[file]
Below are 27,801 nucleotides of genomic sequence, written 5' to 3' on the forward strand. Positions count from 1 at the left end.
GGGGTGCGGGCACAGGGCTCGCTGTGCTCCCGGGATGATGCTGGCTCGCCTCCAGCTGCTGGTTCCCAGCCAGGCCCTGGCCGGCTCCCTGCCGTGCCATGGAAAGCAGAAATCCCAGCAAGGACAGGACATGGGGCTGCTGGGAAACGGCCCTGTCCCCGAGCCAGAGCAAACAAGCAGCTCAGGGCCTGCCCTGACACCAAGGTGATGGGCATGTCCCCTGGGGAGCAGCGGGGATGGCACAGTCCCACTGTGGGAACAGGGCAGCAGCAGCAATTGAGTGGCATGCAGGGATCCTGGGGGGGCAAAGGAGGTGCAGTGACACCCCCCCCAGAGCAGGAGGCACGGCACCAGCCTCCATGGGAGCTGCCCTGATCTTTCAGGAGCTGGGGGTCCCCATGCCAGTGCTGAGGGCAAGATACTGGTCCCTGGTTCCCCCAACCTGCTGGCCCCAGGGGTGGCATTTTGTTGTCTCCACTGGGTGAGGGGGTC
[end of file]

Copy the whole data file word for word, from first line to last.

Below are 27,801 nucleotides of genomic sequence, written 5' to 3' on the forward strand. Positions count from 1 at the left end.
GGGGTGCGGGCACAGGGCTCGCTGTGCTCCCGGGATGATGCTGGCTCGCCTCCAGCTGCTGGTTCCCAGCCAGGCCCTGGCCGGCTCCCTGCCGTGCCATGGAAAGCAGAAATCCCAGCAAGGACAGGACATGGGGCTGCTGGGAAACGGCCCTGTCCCCGAGCCAGAGCAAACAAGCAGCTCAGGGCCTGCCCTGACACCAAGGTGATGGGCATGTCCCCTGGGGAGCAGCGGGGATGGCACAGTCCCACTGTGGGAACAGGGCAGCAGCAGCAATTGAGTGGCATGCAGGGATCCTGGGGGGGCAAAGGAGGTGCAGTGACACCCCCCCCAGAGCAGGAGGCACGGCACCAGCCTCCATGGGAGCTGCCCTGATCTTTCAGGAGCTGGGGGTCCCCATGCCAGTGCTGAGGGCAAGATACTGGTCCCTGGTTCCCCCAACCTGCTGGCCCCAGGGGTGGCATTTTGTTGTCTCCACTGGGTGAGGGGGTC